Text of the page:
After a river's poisoning, bitterness is in the air


July 15, 1992|By E. A. Torriero | E. A. Torriero,Knight-Ridder News Service

DUNSMUIR, CALIF — DUNSMUIR, Calif. -- How do you celebrate a catastrophe?

Last weekend in this upper Sacramento River town, folks gathered to fry out-of-town fish because you can't catch the good-eating ones in what used to be one of the best fishing rivers in America.

At a picnic commemorating toxic disaster, residents complained of lingering maladies. The mayor blamed her impending recall vote on the fallout. And the debate over lawsuit settlements was silenced only by the noise of passing freight trains.

One year after a railroad car plunged into the river and dumped enough pesticide to kill water life for 40 miles, this rustic mountain community and its once-crystalline river are struggling to make comebacks.

"Boomerang," reads the marquee of the town's only theater, an apt feature presentation for a town trying to recapture its reputation.

With the help of an international public-relations firm and the Southern Pacific railroad, Dunsmuir is spending more than $100,000 to show it is alive and well, even as uncertainty lingers over the health of the river and local residents.

At first glance, there are few signs of damage to the river and Dunsmuir, population 2,500.

Insects, birds, algae and wildlife are returning to the river. Local boosters say the tourism industry is beginning to recover from the worst inland environmental disaster in state history. And Dunsmuir, 270 miles north of San Jose, still boasts of having the best drinking water on Earth -- but it doesn't come from the river.

"To look around here, you'd think nothing happened," said Kristi Osborn, a construction worker turned civic activist. "But then you look a little deeper and you see aftershocks everywhere. It's going to take years for this place to get back on its feet."

The dumping of as much as 19,000 gallons of the pesticide metam-sodium into the river on July 14, 1991, killed as many as 200,000 fish and fowl, sickened 800 people and sent a toxic cloud wafting as far south as Shasta Lake.

In the aftermath, Southern Pacific already has spent $5 million settling lawsuits and $3 million helping to clean up the mess. There are at least 20 major legal actions pending, and dozens of smaller ones. California Attorney General Dan Lungren filed a lawsuit Monday against Southern Pacific to recover more than $20 million needed to restore the region.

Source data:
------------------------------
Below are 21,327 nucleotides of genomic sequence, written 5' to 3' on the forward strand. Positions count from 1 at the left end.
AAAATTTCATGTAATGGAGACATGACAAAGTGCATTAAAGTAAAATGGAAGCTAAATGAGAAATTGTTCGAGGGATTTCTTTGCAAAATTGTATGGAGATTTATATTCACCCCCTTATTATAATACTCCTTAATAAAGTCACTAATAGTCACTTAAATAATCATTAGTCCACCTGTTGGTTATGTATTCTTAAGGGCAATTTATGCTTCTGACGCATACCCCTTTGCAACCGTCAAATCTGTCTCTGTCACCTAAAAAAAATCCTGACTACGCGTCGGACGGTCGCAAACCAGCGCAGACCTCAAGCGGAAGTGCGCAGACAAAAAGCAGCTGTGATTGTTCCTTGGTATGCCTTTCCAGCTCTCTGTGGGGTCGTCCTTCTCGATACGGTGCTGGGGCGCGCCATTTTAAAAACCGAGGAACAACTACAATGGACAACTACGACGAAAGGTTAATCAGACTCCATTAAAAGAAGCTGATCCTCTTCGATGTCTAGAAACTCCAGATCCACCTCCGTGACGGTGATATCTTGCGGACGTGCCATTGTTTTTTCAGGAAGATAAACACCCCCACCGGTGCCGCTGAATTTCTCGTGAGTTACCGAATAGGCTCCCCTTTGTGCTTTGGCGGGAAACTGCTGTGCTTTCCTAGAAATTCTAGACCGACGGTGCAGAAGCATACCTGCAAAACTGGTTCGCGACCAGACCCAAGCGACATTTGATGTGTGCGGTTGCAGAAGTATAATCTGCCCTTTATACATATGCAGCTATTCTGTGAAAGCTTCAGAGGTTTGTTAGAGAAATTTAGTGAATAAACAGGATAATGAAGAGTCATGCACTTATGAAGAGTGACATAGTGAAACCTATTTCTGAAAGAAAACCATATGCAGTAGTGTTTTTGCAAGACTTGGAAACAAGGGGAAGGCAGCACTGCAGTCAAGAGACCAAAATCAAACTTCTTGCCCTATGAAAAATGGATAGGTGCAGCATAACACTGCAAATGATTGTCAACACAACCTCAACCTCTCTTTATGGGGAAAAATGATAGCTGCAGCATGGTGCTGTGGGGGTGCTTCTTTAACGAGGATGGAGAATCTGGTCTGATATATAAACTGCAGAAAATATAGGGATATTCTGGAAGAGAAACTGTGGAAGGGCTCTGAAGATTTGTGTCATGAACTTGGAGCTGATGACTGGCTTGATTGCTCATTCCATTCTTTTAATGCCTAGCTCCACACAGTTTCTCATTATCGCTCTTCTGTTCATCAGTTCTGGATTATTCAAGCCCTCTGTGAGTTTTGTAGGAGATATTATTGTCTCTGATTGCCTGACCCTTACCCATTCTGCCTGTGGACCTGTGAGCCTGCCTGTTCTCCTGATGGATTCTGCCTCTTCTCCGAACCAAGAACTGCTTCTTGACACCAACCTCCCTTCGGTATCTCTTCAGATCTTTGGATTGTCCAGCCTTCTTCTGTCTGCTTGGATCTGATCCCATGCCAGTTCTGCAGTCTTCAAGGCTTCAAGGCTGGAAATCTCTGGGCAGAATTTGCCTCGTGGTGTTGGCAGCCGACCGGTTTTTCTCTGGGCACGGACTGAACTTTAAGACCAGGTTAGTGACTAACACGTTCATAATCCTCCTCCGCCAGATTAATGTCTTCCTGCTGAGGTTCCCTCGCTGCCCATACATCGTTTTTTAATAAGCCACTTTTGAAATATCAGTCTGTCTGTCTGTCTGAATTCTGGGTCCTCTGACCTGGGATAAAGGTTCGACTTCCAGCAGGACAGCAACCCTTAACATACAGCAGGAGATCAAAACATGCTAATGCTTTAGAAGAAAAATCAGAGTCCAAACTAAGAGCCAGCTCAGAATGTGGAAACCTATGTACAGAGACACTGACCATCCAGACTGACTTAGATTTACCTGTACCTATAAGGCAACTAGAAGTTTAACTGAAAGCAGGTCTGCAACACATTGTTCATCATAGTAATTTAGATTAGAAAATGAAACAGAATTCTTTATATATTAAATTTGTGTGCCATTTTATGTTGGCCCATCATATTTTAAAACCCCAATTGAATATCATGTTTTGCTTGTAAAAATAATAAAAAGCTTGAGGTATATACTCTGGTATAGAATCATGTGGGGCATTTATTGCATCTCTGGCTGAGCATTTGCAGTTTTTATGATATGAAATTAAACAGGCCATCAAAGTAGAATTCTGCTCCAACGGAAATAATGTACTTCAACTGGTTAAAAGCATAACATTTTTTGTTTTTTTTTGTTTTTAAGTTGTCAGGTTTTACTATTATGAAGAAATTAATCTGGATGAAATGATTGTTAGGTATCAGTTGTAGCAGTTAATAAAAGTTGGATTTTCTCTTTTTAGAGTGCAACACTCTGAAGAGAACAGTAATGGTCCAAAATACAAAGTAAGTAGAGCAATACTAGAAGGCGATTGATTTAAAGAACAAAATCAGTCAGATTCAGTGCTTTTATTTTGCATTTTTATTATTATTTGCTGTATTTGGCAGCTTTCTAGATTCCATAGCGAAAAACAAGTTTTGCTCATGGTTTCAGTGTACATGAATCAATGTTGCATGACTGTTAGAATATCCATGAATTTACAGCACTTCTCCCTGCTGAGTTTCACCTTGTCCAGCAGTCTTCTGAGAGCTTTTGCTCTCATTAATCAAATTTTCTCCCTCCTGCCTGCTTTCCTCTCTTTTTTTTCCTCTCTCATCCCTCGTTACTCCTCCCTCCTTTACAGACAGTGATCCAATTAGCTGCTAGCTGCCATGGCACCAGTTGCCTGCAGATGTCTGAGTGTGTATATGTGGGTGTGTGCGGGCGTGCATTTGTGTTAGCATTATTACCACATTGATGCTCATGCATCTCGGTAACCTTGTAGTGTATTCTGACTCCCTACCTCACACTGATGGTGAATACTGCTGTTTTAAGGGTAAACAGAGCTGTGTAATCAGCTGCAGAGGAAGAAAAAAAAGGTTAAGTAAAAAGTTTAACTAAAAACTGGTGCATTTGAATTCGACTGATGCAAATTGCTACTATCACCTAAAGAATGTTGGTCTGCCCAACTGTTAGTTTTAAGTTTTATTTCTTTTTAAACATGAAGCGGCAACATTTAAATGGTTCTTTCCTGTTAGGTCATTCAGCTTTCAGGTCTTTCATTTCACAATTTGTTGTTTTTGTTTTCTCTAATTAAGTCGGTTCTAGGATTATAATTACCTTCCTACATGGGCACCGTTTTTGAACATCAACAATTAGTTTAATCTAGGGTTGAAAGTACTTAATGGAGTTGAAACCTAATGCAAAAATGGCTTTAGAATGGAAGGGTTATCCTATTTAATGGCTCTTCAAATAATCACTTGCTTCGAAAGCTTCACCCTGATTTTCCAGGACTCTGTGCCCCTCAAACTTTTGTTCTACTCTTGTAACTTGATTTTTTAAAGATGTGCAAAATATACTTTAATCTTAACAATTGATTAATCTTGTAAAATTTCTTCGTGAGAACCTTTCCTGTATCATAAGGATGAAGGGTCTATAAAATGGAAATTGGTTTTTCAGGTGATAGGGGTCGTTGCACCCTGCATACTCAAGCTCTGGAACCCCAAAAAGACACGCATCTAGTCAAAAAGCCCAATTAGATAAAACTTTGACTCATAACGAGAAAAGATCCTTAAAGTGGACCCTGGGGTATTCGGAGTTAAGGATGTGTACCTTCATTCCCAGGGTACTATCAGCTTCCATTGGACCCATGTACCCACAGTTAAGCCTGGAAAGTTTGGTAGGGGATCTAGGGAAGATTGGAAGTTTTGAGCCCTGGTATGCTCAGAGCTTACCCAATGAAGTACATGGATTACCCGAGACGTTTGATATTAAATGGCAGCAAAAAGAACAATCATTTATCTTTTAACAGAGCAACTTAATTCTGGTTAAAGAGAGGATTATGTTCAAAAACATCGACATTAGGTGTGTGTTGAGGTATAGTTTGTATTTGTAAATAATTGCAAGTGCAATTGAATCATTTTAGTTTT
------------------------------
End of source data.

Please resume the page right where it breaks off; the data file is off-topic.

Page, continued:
In and around the spill site, there is jockeying and posturing among residents, government agencies, environmentalists and fishing groups.

"It's turned this town into one big carnival," said Dennis Mullenix, one of several residents along River Avenue to blame their skin and sinus problems on the chemical spill. "You don't know who to trust or believe. Everyone has an agenda."

At times, the river is clogged with scuba divers -- state biologists, railroad representatives and local fishing experts -- competing for information. They monitor the river's rebirth down to counting the exact number of fish they find.

For more than a half-century, the upper Sacramento has been one of America's top trout streams. This year, the roughly 50,000 trout normally released here by state fishing officials have been dispersed elsewhere in the region. And it may be years before trout are again released into the river; the insect and food population first needs replenishment.

For now, the only trout fishing is not in the river but at two ponds outside Dunsmuir. A man-made air filtration system keeps the fish alive.

Many residents are still upset that Dunsmuir was not evacuated at the time of the spill. It was nearly 12 hours before many in Dunsmuir heard about the spill, long after toxic fumes had passed through.

Dozens of people say the accident has left them with continuing maladies, from nausea to skin rashes to sinus problems.

But some civic leaders and city officials accuse people of faking symptoms in hopes of receiving compensatory damages.

"Everything in the literature says it's a short-act thing, it shouldn't leave any residual health effects," says Mayor Virginia Barham, a registered nurse. "I think people are seeing big dollar signs."

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